Thursday, December 4, 2008

An Explanation of Fantasy Ink

Every six months or so Bill Simmons re-pitches an excellent idea for an annual NBA publication. He proposes a document that contains pictures of players’ tattoos (by team) accompanied by explanations of what the ink means and why they chose it. I would SO read that. I find the psychology of tattoos fascinating…mainly because I am thinking about getting one. Here is a goofy fake interview which is how I would like my page to read in the Simmons Guide to NBA Tattoos if (A) if my unguarded field goal percentage didn’t hover around 7% and (B) if I actually had a tattoo:

‘Sacramento Kings’ twelfth man[1] Stanford Gibson (#7) has a single tattoo on the inside of his left forearm. It is a mixture of traditional and unconventional body art themes featuring a skull (traditional) held pensively by some sort of robed monk (untraditional). Here is the conversation we had with him:

SG: It was inspired by Caravaggio’s St Francis in Prayer . It is an existential theme that life is most fully experienced in light of our mortality.
SGTNT: So, it’s sort of a Heidegger thing you’ve got going on.

SG: I’m closer to Kierkegaard than Heidegger. And actually, I’d like to think I’m closer to Jesus than either of them. Meditation on mortality is a source of joy rather than despair. And I think the figure of Francis illustrates this more than almost any one else living or dead. He was a man of desperate joy and he lived like he knew that each of his moments was filled with ultimate value. I think this is, in a strange way, what the Christian and the secular existentialist have in common. For a Sartre or a Camus each moment was filled with ultimate value because this life is all we have. For Francis and the rest of us who hope in Christ, each moment is filled with ultimate value because the implications reverberate through eternity. Remember, two of the three authors[2] credited as proto-existentialists were Christians. The movement has its roots in both visions of ultimate value.

SGTNT: When did you get it and why?

SG: It was in my early 30’s when I was diagnosed with Graves Disease. I felt like I was too young to be loosing organs[3]. But it connected me experientially to my mortality at a relatively young age. I got the tattoo as a reminder of the ultimate value of each moment. There is a line from one of my favorite ancient poems[4] that pretty much articulates why I got it: “The length of our days is seventy years-eighty, if we have the strength; yet their span is but trouble and sorrow, for they quickly pass and we fly away…Teach us to number our days aright, that we may gain a heart of wisdom.”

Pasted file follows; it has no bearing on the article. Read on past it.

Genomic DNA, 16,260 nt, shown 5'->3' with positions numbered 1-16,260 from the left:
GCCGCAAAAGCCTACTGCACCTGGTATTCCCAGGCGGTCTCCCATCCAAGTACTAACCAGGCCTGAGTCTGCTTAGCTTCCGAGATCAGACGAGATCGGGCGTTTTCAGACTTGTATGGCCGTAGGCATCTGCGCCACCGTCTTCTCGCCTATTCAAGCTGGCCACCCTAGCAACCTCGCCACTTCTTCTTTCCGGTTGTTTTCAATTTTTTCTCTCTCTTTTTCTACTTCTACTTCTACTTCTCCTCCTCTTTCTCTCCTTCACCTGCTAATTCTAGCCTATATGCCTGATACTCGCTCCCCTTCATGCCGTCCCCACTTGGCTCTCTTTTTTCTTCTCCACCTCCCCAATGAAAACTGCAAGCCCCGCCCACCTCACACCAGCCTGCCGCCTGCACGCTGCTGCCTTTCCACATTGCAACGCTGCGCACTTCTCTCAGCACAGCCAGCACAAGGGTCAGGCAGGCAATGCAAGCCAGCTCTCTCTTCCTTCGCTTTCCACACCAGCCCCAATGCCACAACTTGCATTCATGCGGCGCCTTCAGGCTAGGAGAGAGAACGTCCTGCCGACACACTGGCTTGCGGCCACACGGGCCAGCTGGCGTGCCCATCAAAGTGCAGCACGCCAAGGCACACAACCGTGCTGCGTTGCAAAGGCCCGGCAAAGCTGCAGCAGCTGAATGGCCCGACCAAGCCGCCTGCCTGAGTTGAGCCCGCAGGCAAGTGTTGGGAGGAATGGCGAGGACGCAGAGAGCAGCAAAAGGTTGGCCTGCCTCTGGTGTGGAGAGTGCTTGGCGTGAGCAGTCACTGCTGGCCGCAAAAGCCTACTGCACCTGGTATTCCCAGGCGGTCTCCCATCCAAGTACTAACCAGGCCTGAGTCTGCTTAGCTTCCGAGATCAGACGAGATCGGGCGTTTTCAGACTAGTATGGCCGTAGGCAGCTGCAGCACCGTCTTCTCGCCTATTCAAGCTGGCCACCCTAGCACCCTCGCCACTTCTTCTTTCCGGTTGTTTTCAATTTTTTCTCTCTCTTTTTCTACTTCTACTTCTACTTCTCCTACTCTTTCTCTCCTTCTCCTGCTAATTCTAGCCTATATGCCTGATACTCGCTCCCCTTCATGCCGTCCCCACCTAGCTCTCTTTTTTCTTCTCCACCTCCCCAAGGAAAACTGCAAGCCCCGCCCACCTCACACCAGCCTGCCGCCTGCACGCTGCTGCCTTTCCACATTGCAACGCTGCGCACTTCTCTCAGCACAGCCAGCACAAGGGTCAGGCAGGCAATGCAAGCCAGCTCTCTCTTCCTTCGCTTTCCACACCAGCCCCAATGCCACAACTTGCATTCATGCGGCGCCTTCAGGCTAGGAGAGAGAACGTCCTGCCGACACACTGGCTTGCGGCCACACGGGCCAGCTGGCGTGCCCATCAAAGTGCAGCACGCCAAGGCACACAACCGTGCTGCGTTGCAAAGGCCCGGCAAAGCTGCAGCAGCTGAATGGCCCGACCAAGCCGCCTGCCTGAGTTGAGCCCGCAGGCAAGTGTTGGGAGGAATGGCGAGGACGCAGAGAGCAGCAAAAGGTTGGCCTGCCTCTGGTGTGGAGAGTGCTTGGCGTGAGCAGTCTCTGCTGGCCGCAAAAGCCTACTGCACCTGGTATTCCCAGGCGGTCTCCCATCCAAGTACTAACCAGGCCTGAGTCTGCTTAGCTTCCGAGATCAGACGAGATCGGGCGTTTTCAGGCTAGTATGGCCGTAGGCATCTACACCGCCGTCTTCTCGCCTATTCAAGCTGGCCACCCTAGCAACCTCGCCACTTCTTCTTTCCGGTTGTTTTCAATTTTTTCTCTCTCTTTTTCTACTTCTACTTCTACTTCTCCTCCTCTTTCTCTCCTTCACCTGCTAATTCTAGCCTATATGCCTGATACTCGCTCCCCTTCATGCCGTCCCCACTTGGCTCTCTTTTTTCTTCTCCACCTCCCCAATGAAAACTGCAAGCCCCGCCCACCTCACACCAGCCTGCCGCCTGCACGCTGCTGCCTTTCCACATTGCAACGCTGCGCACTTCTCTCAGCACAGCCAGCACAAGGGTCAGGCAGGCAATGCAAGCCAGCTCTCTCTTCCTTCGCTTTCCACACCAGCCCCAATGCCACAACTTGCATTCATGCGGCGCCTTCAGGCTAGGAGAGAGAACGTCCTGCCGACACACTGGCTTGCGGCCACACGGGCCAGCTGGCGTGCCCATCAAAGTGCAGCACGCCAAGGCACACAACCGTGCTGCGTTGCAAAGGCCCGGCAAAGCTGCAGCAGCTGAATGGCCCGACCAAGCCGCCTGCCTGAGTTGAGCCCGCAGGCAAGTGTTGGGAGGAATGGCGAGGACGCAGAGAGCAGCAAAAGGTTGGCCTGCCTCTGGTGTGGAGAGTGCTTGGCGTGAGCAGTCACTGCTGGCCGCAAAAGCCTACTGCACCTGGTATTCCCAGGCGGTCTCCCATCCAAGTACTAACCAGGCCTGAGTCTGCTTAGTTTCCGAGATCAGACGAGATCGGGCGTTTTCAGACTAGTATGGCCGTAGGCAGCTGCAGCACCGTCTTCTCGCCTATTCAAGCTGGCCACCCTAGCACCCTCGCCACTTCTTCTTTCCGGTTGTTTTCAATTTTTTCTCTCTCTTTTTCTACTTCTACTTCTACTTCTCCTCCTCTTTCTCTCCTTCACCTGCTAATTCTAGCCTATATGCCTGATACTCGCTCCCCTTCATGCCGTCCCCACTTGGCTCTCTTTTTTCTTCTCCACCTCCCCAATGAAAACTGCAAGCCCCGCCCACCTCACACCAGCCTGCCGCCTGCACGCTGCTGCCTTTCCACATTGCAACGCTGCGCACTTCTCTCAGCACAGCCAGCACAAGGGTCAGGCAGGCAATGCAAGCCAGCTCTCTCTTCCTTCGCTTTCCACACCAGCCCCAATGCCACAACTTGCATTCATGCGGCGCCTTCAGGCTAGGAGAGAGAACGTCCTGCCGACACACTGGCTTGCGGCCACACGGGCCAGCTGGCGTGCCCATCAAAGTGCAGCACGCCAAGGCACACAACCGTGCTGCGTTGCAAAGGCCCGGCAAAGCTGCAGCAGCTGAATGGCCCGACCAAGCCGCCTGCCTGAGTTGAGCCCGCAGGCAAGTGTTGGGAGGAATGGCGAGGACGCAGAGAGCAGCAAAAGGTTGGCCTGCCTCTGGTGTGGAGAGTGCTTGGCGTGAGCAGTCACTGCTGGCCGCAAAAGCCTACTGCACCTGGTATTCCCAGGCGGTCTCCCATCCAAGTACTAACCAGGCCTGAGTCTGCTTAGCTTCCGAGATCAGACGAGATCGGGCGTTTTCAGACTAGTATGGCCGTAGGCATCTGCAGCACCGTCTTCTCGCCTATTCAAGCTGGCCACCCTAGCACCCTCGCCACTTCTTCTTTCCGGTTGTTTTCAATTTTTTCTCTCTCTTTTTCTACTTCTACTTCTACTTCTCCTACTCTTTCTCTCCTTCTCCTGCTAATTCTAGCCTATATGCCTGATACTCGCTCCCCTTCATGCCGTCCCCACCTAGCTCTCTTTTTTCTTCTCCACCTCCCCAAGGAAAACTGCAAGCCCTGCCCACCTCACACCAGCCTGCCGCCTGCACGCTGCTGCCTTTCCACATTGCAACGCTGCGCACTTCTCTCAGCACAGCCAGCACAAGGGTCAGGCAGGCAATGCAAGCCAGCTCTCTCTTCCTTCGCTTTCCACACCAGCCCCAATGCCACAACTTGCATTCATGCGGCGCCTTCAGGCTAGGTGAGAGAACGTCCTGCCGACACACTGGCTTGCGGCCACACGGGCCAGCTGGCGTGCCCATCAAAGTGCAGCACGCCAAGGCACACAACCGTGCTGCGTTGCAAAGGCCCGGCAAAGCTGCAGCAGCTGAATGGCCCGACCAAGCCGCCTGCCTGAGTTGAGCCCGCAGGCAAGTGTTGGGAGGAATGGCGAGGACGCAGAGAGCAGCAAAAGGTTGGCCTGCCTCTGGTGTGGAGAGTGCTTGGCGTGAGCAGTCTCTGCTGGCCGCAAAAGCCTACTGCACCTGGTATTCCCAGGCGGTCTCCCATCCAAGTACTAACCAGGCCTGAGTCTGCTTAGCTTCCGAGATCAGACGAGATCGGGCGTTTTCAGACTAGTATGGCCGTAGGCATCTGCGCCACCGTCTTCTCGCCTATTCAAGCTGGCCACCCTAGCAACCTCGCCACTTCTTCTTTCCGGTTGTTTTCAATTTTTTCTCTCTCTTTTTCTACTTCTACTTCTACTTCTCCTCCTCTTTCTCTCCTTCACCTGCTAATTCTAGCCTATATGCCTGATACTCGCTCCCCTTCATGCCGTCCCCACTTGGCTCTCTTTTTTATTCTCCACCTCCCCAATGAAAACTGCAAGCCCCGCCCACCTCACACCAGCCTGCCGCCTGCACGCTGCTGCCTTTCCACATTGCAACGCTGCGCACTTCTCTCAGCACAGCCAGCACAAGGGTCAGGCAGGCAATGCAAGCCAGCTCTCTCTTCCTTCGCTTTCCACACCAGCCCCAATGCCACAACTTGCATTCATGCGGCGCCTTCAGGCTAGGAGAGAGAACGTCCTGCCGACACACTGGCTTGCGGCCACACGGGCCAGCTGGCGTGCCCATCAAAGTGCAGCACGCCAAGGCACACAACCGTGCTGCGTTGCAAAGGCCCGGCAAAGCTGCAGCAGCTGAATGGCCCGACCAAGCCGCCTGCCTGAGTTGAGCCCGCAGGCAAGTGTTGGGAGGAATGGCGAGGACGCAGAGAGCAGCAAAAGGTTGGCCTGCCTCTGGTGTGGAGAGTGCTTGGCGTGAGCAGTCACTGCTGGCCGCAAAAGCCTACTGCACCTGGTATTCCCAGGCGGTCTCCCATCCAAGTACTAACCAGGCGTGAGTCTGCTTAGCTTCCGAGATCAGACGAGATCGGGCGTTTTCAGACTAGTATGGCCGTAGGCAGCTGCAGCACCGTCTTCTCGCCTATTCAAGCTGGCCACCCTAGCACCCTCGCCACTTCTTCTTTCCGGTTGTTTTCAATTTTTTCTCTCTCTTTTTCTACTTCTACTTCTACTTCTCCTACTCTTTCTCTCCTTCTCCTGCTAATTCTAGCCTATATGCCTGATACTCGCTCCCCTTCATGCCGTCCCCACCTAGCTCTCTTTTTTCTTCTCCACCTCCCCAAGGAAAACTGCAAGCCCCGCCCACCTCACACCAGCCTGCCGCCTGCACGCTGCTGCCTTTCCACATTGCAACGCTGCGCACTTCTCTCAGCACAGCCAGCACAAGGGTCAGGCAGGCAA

The other thing is that I was raised to think that getting a tattoo was the surest sign of poor judgment because you have it forever. But that is precisely why I got it. Because I won’t have it forever. It has an expiration date that is approximately the same as mine. I will only have the thing for something between 30 seconds and 60 years. It is a reminder to both celebrate the deterioration of my body and to struggle with each breath to make my few moments count.

[1]Another Simmons theory is that NBA teams go about 7 to 9 deep and have no need for their 12th man, so they should use the slot as a marketing scheme and make it a blogger like Paul Shirley. I am afraid that that is as far as my imagination can take this.
[2] Kierkegaard, Dostoyevsky, Nietzsche
[3] The main treatment for Graves disease is to ingest a dose of radioactive iodine that kills your thyroid.
[4] Psalm 90


JMBower said...

Best. Tattoo. Ever.

Sadly, I think a similar interview with me would go something along the lines of:

Simmons: So we're here with deputy assistant to the assistant to the waterboy for the Knicks, Justin Bower. Mr. Bower, you got a tattoo, would you care to tell us about it?

Bower: It's a tree.

Simmons: so what does it mean to you, why do you have it?

Bower: I like trees. Is it time for lunch yet?

stanford said...

Simmons just mentioned the proposed book again: